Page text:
Mexico's fireworks market resembles a war zone after massive, unexplained blast

A faint smell of gunpowder was still noticeable Wednesday morning in the vicinity of the San Pablito market in this city just north of Mexico’s capital.

After Tuesday evening’s massive explosion destroyed 80 percent of the country largest fireworks market, the area now more closely resembles a war zone. The stalls have been reduced to charred, twisted heaps of metal. Burnt carcasses of cars riddle the parking lots on the outskirts of the market.

“It felt like we were being bombarded. The explosions just kept going, I think they lasted for at least five minutes,” said Óscar Chávez, a 35-year-old taxi driver who was parked a few block away from the market when the explosions started. “I honestly thought for a moment that I was done for, it seemed like the explosion was going to reach us too,” he told

Located in Estado de México, the state that curls around Mexico City like a horseshoe, Tultepec is reeling from what has been the greatest fireworks disaster in Mexico in recent memory. As of noon, at least 31 people had died, about 60 were wounded and 12 people were still missing.

Only 13 casualties have been identified.

“We have no idea where the victims are. The government’s response is inadequate, we need more information,” said Concepción Hernández Baez as she looked for her missing mother.

What exactly caused the explosion is still unclear; the authorities have not yet released any information as to what they believe may have happened. Soldiers and police officers sealed off the immediate surroundings of the disaster zone, only allowing family members of the victims to enter the area. On Wednesday morning investigators in white suits were scouring the ruins for clues of what may have caused the explosion.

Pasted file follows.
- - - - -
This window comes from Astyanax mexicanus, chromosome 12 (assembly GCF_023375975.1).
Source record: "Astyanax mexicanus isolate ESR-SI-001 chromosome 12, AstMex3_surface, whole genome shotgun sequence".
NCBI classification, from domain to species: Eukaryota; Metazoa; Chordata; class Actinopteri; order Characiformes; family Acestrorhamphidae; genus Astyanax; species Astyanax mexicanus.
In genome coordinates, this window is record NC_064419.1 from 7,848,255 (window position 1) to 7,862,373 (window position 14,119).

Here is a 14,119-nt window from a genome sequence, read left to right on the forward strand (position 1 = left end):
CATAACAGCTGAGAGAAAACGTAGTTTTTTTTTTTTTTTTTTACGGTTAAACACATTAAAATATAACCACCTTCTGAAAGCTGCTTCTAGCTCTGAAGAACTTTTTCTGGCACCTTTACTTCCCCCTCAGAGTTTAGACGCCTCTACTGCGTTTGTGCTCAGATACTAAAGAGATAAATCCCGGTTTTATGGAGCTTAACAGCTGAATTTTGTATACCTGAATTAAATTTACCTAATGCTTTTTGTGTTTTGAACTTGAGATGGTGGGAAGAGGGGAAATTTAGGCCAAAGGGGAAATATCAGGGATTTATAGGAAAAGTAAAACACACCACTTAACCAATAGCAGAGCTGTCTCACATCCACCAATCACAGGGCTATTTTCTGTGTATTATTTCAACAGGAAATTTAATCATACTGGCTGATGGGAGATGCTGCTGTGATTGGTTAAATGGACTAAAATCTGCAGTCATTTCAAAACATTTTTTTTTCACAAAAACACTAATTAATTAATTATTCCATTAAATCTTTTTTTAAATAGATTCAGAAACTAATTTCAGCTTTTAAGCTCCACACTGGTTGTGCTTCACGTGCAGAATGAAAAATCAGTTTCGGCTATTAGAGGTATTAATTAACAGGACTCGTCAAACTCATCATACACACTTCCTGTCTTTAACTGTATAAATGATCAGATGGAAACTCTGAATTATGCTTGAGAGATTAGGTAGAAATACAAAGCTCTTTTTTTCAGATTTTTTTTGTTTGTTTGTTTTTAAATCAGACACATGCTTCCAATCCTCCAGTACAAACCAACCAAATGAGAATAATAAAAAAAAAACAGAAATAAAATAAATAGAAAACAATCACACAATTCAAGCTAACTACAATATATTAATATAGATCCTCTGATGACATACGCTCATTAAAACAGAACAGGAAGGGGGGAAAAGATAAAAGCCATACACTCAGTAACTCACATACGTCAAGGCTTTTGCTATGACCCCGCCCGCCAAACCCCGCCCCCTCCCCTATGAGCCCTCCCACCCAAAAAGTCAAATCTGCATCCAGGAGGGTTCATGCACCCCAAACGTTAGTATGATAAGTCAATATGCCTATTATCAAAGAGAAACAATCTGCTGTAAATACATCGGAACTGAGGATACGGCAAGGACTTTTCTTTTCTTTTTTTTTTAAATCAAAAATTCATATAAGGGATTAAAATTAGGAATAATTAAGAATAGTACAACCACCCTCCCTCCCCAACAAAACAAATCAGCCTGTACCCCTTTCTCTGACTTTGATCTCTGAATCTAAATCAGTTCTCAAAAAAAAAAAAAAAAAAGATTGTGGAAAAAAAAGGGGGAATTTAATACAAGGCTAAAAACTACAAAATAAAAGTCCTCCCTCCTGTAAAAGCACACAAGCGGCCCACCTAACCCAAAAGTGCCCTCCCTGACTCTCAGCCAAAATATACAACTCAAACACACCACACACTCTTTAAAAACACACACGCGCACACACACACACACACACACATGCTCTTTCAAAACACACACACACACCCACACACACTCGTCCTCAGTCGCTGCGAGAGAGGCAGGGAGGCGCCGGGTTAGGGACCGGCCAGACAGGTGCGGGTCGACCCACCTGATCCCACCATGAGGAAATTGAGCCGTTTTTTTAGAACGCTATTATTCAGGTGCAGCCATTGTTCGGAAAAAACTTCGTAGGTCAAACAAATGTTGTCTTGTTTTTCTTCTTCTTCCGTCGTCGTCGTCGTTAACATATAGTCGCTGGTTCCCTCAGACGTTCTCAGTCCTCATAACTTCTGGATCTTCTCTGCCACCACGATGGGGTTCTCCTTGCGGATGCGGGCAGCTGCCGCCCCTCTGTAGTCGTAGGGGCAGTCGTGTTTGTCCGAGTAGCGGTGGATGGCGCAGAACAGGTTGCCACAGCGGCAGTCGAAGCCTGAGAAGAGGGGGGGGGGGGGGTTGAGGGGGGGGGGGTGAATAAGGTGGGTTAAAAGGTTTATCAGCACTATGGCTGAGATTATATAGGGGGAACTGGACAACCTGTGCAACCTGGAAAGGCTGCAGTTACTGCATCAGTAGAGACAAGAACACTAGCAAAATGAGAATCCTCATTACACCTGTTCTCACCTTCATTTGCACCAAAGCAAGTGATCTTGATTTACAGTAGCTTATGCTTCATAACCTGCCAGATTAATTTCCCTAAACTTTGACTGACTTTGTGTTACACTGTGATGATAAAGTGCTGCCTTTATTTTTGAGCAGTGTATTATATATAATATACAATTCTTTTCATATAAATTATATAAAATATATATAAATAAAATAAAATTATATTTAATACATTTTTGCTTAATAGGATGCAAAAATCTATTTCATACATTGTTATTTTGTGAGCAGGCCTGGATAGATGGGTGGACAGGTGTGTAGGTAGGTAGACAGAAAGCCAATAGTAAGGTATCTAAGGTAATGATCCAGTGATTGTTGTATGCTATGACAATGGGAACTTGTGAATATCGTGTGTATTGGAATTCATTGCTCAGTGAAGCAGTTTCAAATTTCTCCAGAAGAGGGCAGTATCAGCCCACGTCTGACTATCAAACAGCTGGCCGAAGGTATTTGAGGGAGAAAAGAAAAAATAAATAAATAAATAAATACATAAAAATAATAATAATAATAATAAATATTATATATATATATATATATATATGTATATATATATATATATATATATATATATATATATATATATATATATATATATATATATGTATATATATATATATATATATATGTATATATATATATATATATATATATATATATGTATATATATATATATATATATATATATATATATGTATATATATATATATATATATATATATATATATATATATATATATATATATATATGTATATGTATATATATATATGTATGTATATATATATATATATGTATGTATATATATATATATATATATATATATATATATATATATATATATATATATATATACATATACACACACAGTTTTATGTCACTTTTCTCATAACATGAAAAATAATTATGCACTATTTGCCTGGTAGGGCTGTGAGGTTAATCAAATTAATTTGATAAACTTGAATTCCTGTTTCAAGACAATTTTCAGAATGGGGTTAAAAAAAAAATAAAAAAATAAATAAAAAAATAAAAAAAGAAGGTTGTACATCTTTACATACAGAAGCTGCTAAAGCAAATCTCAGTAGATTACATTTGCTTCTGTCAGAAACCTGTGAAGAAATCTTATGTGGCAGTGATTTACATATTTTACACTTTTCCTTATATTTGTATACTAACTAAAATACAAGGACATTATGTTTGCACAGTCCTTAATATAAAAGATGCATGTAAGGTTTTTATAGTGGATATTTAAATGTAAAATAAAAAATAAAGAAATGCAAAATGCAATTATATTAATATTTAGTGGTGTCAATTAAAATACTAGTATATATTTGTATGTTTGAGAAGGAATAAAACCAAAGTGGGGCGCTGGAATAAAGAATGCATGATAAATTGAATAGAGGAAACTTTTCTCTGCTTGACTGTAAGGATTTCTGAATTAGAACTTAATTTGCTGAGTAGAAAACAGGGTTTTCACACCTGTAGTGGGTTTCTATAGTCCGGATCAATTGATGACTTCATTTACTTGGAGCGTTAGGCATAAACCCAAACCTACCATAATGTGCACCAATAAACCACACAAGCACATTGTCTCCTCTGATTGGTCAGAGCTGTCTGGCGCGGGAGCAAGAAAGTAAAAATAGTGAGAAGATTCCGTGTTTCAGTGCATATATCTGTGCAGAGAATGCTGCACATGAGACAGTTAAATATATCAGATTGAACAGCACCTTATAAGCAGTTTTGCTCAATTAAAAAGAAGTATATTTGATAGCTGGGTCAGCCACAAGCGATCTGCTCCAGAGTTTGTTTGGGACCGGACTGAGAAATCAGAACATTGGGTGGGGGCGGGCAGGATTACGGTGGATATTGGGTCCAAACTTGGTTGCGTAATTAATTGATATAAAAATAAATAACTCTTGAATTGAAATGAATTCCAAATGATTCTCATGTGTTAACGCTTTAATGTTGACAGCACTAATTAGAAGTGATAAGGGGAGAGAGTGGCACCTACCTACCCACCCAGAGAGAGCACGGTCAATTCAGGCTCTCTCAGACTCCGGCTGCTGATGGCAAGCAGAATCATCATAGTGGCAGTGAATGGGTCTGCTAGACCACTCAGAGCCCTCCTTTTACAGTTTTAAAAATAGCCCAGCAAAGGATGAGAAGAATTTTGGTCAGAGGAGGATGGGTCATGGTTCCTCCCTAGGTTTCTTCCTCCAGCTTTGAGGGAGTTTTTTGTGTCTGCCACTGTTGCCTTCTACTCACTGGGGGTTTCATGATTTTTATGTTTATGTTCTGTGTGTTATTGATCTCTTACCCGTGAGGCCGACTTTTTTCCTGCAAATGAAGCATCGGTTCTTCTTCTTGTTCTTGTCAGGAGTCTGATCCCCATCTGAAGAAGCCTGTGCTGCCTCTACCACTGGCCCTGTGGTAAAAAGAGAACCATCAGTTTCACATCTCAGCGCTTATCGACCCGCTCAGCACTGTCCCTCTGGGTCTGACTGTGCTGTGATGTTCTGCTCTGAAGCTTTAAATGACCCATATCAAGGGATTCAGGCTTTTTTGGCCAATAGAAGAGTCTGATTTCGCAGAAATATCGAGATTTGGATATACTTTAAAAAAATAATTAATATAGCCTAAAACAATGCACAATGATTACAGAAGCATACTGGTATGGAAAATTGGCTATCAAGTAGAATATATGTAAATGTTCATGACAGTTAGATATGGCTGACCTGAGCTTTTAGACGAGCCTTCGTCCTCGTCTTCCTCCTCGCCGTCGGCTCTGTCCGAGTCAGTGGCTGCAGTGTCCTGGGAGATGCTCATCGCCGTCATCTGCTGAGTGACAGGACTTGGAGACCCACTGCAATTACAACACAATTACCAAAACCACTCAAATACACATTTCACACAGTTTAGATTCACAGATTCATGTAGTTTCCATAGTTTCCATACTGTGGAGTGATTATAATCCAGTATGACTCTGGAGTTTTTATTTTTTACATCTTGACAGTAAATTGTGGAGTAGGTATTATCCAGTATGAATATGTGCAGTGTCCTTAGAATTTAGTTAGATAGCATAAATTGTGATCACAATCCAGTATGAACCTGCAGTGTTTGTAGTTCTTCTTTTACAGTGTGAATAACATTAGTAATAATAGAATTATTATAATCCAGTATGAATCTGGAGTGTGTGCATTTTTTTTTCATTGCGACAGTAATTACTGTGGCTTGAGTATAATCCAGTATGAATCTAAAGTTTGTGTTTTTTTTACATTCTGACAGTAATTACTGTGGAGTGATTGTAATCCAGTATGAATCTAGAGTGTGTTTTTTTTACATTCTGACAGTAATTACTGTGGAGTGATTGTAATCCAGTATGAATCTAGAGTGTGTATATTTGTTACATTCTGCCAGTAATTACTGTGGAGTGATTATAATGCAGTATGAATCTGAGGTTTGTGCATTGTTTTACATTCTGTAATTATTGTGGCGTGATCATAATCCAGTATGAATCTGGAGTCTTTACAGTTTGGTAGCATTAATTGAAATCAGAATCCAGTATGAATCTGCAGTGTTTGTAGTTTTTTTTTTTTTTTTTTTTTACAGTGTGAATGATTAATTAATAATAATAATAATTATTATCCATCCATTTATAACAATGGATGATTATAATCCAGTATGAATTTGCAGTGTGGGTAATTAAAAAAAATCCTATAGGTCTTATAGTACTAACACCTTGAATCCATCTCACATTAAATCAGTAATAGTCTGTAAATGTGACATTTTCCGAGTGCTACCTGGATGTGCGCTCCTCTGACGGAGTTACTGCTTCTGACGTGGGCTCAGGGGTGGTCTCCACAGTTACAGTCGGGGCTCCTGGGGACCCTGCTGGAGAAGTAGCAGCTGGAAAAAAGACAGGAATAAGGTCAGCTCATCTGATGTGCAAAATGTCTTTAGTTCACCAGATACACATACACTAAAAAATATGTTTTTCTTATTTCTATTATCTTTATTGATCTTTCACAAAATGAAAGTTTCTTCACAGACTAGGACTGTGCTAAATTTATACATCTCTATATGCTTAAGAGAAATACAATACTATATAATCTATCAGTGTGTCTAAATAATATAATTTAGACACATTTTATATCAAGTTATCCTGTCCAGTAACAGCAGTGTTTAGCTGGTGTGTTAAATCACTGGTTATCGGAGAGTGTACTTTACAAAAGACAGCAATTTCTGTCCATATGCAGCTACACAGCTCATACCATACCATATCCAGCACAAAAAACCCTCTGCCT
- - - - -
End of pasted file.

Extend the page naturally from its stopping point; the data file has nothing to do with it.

Tultepec is no stranger to fireworks disasters. According to Milenio Noticias, a Mexico City television network, at least 68 people have died in more than 10 separate accidents over the past few decades. Those include two major explosions at the San Pablito market itself, in 2005 and 2006, in which most of the market was destroyed.

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Each time, however, the market was re-established shortly afterwards. Tultepec is known as the ‘fireworks capital’ of Mexico, where the production of explosive materials is an important part of the local economy. Fireworks are widely used in Mexico, both in national holidays and Catholic patron saint celebrations. The San Pablito market had expected to sell 100 metric tons of fireworks this season.

Tultepec residents told entire streets of the city hide a thriving underground fireworks business.

“It’s scary to think of what could happen if a spark goes off in one of those places. I know many of those underground factories, they’re very dangerous,” Óscar Sánchez, the taxi driver, said.

Ironically, the San Pablito market was called the ‘safest of its kind in Latin America’ by the state regulatory fireworks agency. The stalls were separated by several yards and all apparently had a barrel of water standing next to them to extinguish sudden fires.

“If the 300 stalls selling fireworks that make up the San Pablito Market had all the corresponding permits and appropriate safety measures, the authorities will have to verify whether there was corruption or negligence,” Mexico City newspaper El Universal wrote in a commentary this morning. “Or are the current regulations insufficient?”

“What happened in Tultepec begs the question whether the traditions and the freedom to use explosives are enough reason to continue to permit the indiscriminate use of fireworks”, the newspaper added.